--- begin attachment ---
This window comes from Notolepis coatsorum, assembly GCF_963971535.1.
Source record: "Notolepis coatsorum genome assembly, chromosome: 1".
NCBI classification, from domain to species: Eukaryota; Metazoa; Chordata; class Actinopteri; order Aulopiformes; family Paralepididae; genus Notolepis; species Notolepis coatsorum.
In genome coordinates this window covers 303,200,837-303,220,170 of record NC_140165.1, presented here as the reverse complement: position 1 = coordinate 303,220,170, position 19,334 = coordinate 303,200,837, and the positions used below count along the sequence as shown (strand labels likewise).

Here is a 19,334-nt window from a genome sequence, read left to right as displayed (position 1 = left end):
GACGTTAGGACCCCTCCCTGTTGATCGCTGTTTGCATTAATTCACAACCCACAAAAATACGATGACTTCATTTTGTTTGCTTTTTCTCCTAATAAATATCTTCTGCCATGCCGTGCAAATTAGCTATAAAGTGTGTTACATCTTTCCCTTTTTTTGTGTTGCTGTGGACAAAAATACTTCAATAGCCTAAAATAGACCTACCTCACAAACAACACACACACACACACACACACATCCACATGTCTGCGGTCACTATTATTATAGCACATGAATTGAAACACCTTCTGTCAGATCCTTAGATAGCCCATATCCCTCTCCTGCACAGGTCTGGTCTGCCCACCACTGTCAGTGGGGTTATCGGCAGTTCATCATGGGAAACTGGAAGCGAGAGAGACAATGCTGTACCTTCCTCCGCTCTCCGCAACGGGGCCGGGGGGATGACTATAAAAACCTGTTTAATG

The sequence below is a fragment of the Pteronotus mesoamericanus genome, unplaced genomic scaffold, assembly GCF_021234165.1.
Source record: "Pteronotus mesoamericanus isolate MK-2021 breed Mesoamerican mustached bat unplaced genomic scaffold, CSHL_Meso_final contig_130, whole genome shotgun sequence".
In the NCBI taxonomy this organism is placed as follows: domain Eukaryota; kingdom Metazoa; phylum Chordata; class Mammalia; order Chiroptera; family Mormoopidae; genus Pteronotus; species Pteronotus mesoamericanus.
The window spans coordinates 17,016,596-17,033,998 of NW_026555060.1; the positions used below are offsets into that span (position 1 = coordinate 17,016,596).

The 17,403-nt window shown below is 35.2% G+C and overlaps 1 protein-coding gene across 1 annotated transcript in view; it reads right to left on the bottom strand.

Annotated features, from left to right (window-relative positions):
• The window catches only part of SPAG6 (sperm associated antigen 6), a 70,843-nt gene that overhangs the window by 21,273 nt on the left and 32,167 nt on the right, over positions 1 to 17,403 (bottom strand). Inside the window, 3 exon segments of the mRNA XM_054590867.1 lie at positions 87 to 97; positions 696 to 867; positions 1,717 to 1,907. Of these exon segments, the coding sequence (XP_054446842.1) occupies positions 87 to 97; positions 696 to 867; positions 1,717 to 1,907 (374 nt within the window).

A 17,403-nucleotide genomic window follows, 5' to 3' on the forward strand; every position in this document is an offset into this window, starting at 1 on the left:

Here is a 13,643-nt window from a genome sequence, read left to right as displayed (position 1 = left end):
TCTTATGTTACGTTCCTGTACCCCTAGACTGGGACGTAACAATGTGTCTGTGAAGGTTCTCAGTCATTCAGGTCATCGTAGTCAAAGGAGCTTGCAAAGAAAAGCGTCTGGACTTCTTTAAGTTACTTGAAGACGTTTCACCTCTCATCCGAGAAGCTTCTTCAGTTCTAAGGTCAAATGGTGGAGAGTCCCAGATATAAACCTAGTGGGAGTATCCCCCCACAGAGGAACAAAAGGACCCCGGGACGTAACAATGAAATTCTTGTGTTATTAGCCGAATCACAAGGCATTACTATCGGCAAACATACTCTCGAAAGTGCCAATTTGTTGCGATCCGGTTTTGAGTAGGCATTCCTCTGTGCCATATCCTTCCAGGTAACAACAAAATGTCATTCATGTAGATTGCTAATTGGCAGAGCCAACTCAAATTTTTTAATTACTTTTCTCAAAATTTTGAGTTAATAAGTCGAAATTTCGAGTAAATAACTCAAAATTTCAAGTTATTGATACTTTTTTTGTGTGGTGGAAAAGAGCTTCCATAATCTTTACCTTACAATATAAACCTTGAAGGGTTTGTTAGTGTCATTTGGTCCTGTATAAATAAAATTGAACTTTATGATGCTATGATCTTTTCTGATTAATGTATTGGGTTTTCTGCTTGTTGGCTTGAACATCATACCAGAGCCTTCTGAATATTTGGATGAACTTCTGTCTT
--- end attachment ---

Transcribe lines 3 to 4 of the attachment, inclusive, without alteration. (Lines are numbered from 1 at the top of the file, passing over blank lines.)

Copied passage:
NCBI classification, from domain to species: Eukaryota; Metazoa; Chordata; class Actinopteri; order Aulopiformes; family Paralepididae; genus Notolepis; species Notolepis coatsorum.
In genome coordinates this window covers 303,200,837-303,220,170 of record NC_140165.1, presented here as the reverse complement: position 1 = coordinate 303,220,170, position 19,334 = coordinate 303,200,837, and the positions used below count along the sequence as shown (strand labels likewise).